You are correct, and I missed this in the original post. It is not a lock reinforcement, but merely keeps the liner from moving out of position. It does NOT make the blade "like" or as good as a fixed blade. A good frame- or back-lock will, in my experience, do a better job than any liner lock, including one equipped with LAWKS. Still, pretty good for a liner lock.
 

Halbie

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I remember seeing pics of a failed lawks. can't recall what caused the failure, but the thin steel of the lawks mechanism was squashed out of the way, forced over as the liner lock failed.

Thin steel? Not on the CRKTs I own (M16 14T and Crawford Triumph). You'd have to ram the thing full force into a concrete block (at a good angle) to squash either the liner or the LAWKS mechanism. The force required, I'd bet, is enough to destroy the knife and your hand, in the process.
 
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What are you doing to a LAWKS-equipped folding knife that you might conceivably make both the liner and the LAWKS fail?
Absolutely nothing. I've never abused good tools, nor do I misuse knives. I thought it was quite a stretch for CRKT to liken their LAWKS-equipped knives to fixed blades; however, it seems brilliant in its simplicity. I must disagree with Winz's statement: "It is not intended to be a lock reinforcement." I think that's exactly what it's supposed to be. Of all locking devices on knives, the liner lock is perhaps the most susceptible to failure based solely on design. True, one can mitigate it by the use of titanium liner locks, but it seems that LAWKS can turn a liner lock knife into a highly dependable knife when exposed to stress.

I would never use a liner lock knife without LAWKS, for example, for self preservation. I've never had one fail on me because I've never subjected one to those types of stresses. Still, looking at the lock on my M16-14T, I would bet my life on it not failing. Without the LAWKS, I wouldn't trust it at all.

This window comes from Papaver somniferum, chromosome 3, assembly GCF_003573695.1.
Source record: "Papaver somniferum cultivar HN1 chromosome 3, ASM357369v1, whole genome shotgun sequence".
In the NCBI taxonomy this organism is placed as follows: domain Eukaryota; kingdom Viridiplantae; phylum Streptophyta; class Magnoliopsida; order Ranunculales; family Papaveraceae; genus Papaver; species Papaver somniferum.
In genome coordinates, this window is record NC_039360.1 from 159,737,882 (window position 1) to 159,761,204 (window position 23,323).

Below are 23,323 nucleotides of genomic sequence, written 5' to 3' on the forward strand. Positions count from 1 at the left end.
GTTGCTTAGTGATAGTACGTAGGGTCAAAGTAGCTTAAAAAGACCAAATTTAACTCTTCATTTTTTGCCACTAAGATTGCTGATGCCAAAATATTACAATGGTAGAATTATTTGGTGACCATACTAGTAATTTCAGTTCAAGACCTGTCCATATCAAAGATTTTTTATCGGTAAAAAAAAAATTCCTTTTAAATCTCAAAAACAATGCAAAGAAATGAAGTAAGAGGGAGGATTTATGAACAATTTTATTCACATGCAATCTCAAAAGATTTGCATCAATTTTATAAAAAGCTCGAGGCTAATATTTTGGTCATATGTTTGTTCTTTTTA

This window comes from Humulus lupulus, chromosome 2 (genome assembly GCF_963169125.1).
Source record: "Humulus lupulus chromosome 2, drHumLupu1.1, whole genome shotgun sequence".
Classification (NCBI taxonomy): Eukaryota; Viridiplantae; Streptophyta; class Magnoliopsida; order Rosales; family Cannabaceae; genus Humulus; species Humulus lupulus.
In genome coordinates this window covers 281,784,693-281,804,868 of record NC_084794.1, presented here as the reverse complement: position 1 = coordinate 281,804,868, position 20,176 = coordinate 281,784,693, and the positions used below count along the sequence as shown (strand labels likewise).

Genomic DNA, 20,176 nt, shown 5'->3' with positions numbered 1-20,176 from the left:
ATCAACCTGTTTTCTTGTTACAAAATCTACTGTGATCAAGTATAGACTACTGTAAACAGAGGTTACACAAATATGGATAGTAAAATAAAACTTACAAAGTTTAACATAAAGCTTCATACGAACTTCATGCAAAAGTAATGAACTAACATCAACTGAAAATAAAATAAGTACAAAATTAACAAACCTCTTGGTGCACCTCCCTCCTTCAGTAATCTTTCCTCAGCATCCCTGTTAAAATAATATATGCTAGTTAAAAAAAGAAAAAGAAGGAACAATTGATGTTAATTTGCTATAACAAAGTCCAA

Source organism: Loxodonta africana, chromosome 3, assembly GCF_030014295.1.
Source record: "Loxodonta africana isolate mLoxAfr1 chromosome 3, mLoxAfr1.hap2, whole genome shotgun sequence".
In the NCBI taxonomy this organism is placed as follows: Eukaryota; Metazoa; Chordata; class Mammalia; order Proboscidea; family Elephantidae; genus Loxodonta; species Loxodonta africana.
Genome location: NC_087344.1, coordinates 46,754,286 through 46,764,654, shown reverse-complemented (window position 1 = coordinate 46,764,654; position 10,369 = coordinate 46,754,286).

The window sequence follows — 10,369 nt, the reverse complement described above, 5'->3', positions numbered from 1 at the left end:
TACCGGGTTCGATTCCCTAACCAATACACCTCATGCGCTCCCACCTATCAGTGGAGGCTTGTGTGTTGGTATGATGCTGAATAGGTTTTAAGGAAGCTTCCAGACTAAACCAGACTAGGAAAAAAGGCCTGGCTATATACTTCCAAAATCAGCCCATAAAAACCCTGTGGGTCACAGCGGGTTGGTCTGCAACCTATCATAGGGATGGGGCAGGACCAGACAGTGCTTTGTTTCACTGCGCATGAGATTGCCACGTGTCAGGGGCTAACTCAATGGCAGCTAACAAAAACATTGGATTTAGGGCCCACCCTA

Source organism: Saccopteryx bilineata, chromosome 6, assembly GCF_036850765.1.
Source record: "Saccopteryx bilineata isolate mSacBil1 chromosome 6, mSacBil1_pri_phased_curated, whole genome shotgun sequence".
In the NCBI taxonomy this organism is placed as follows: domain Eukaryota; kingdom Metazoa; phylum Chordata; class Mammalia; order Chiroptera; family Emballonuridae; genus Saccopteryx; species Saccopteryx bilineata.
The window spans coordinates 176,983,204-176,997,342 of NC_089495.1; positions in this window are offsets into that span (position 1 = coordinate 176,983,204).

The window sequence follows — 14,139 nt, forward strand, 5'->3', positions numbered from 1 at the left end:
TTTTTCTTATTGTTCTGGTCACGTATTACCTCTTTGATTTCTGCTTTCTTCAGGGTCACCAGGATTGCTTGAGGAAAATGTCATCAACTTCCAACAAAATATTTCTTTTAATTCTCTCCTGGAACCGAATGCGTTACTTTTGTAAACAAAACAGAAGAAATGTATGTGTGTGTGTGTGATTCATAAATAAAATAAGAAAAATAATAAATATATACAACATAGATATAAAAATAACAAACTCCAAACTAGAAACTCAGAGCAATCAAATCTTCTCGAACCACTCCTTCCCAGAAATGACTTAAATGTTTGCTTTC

Again, it's a wonderful innovation and I'm impressed by its seeming reliability.


CRKT_M21_LAWKS_det.jpg


CRKT_M21_blokada_det.jpg


The metal shim drops into place with the LAWKS
is engaged.
 

Halbie

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Absolutely nothing. I've never abused good tools, nor do I misuse knives. I thought it was quite a stretch for CRKT to liken their LAWKS-equipped knives to fixed blades; however, it seems brilliant in its simplicity. I must disagree with Winz's statement: "It is not intended to be a lock reinforcement." I think that's exactly what it's supposed to be. Of all locking devices on knives, the liner lock is perhaps the most susceptible to failure based solely on design. True, one can mitigate it by the use of titanium liner locks, but it seems that LAWKS can turn a liner lock knife into a highly dependable knife when exposed to stress.

I would never use a liner lock knife without LAWKS, for example, for self preservation. I've never had one fail on me because I've never subjected one to those types of stresses. Still, looking at the lock on my M16-14T, I would bet my life on it not failing. Without the LAWKS, I wouldn't trust it at all.

Again, it's a wonderful innovation and I'm impressed by its seeming reliability.


CRKT_M21_LAWKS_det.jpg


CRKT_M21_blokada_det.jpg


The metal shim drops into place with the LAWKS
is engaged.

Thanks - you put it best!
 
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Sounds like a very slim distinction...what would a reinforcement do that the "fail-safe" doesn't? Sounds like both would be to stop the liner-lock from moving....

I don't think there is a practical difference..